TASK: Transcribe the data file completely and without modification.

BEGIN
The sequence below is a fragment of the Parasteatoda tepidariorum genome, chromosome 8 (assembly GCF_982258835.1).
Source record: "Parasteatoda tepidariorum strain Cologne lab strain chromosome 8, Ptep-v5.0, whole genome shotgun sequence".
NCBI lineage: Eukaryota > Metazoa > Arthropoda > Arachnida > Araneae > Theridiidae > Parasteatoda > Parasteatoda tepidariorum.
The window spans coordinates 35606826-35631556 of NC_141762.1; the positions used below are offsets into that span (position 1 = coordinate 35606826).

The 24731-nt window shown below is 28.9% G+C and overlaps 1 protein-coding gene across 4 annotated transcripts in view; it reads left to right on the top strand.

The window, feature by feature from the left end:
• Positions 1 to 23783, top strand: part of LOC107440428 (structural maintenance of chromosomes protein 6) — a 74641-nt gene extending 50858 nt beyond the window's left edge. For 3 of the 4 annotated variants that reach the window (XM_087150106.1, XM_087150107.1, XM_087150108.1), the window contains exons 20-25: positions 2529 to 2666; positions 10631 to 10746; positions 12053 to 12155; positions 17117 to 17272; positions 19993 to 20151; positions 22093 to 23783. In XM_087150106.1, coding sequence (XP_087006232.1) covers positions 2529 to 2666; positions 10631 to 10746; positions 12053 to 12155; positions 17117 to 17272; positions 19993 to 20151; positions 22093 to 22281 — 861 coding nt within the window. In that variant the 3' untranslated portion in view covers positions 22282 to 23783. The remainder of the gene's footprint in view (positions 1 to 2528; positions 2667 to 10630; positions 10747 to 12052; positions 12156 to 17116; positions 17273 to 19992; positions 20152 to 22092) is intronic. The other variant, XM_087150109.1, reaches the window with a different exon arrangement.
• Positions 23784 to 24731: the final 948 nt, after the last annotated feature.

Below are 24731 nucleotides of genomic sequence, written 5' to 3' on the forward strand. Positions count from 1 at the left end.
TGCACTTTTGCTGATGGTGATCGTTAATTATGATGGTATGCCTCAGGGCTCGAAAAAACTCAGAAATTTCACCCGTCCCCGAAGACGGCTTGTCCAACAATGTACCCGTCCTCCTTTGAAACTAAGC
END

The sequence below is a fragment of the Parasteatoda tepidariorum genome, chromosome 8 (assembly GCF_982258835.1).
Source record: "Parasteatoda tepidariorum strain Cologne lab strain chromosome 8, Ptep-v5.0, whole genome shotgun sequence".
NCBI lineage: Eukaryota > Metazoa > Arthropoda > Arachnida > Araneae > Theridiidae > Parasteatoda > Parasteatoda tepidariorum.
The window spans coordinates 35606826-35631556 of NC_141762.1; the positions used below are offsets into that span (position 1 = coordinate 35606826).

The 24731-nt window shown below is 28.9% G+C and overlaps 1 protein-coding gene across 4 annotated transcripts in view; it reads left to right on the top strand.

The window, feature by feature from the left end:
• Positions 1 to 23783, top strand: part of LOC107440428 (structural maintenance of chromosomes protein 6) — a 74641-nt gene extending 50858 nt beyond the window's left edge. For 3 of the 4 annotated variants that reach the window (XM_087150106.1, XM_087150107.1, XM_087150108.1), the window contains exons 20-25: positions 2529 to 2666; positions 10631 to 10746; positions 12053 to 12155; positions 17117 to 17272; positions 19993 to 20151; positions 22093 to 23783. In XM_087150106.1, coding sequence (XP_087006232.1) covers positions 2529 to 2666; positions 10631 to 10746; positions 12053 to 12155; positions 17117 to 17272; positions 19993 to 20151; positions 22093 to 22281 — 861 coding nt within the window. In that variant the 3' untranslated portion in view covers positions 22282 to 23783. The remainder of the gene's footprint in view (positions 1 to 2528; positions 2667 to 10630; positions 10747 to 12052; positions 12156 to 17116; positions 17273 to 19992; positions 20152 to 22092) is intronic. The other variant, XM_087150109.1, reaches the window with a different exon arrangement.
• Positions 23784 to 24731: the final 948 nt, after the last annotated feature.

Below are 24731 nucleotides of genomic sequence, written 5' to 3' on the forward strand. Positions count from 1 at the left end.
TGCACTTTTGCTGATGGTGATCGTTAATTATGATGGTATGCCTCAGGGCTCGAAAAAACTCAGAAATTTCACCCGTCCCCGAAGACGGCTTGTCCAACAATGTACCCGTCCTCCTTTGAAACTAAGC